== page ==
Stock Spirits is facing renewed attacks from its largest shareholder over “ongoing poor” corporate governance and claims it is paying the board too much.
Western Gate Investments, which owns a 9.7% of the distiller, has accused the group of cancelling a planned investor day and dodging its questions.
It also said the total £1.4m salaries for the nine Stock board members was more than double the median of its peer group.
Luis Amaral, a Portuguese cash-and-carry tycoon, who also controls Western Gate, said: “By cancelling its investor day, we wonder whether Stock Spirits is trying to avoid answering difficult questions from shareholders about the conduct of the company and its performance.”
Amaral, who is the biggest shareholder in wholesaling business Eurocash which is Stock Spirits’ biggest customer in Poland, reignited hostilities with the drinks business two weeks ago. Western Gate said the two new independent non-executive directors it installed in May had not been allowed to join any of the four board committees. It was also angered that three more appointments to the board by Stock meant the business had just two directors less than Diageo, a group 180 times bigger.
Amaral added that he estimated that non-executive salaries for 2017 would exceed £550,000, a 60% increase from 2015. “These costs are excessive and only add to the €16m of costs associated with the UK-based head office,” he said.
Stock Spirits clarified that total non-executive director fees for the year are £511k, including £92k for the two non-exec directors appointed by Western Gate, and said these fees are “unchanged since the IPO”.
Shareholders had been waiting for two years for a turnaround at the business since the first “disastrous” profits warning on 5 November 2014, Amaral added.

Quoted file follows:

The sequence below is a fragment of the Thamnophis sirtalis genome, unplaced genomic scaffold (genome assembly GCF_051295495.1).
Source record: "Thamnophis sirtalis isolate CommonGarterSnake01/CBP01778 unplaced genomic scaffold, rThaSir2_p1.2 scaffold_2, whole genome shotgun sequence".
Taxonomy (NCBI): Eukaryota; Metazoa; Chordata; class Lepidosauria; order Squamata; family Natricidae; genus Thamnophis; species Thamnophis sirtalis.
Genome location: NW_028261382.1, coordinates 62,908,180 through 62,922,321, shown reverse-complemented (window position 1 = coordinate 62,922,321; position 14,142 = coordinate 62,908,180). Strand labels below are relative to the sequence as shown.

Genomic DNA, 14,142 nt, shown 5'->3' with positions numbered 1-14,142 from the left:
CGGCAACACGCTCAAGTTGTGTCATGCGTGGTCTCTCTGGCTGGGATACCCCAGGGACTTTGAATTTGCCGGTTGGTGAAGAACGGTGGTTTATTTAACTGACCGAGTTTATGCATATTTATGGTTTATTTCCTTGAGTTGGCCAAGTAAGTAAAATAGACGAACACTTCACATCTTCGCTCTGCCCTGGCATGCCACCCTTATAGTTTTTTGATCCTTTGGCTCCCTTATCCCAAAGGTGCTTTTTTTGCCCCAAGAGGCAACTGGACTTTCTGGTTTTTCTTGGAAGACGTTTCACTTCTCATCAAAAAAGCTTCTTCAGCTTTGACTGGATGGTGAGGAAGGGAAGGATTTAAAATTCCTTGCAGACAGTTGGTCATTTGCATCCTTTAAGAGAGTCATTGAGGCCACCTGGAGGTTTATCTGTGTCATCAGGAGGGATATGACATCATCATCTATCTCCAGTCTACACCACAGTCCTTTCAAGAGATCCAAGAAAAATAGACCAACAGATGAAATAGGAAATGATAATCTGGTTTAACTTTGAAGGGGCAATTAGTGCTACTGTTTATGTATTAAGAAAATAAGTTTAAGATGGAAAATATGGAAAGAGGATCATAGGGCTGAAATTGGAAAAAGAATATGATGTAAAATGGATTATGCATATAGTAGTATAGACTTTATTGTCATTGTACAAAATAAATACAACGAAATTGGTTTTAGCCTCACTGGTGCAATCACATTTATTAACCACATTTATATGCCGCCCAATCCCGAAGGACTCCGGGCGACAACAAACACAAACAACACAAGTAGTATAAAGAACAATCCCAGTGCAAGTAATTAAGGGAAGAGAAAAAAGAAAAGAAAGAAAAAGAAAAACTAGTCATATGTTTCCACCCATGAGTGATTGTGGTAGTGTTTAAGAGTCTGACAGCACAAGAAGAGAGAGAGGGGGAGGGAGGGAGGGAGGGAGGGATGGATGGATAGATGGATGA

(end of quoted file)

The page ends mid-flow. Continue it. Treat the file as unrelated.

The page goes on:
“Shareholders deserve transparency and clear communication from the company, so once again we ask them to respond to all our questions.”
A spokeswoman for Stock Spirits responded that no formal invitation for an investor day had been sent out after the event was considered “unnecessary at the present time”. She added there had been an “extensive engagement” with shareholders since the company’s interim results in August.
“Our full focus must now be, as always, on growing and improving the business for the benefit of Stock’s customers, consumers and investors,” a statement said.
Stock also denied that the non-executive appointed by Western Gate had been excluded from meetings and committees. “Since their appointment they have been invited to all board committee meetings, and are playing an active role in all of the board’s decision-making and discussions,” the statement added.
Stock has been embroiled in the shareholder tussle with Western Gate for most of 2016. The investor is unhappy at the poor performance in the core Polish market and the fall in share price, down 17% on a year ago (although it is up 13% in the year to date).
The revolt led to Stock’s former CEO Chris Heath leaving the business in April, with Miroslaw Stachowicz appointed to the role on a permanent basis in August.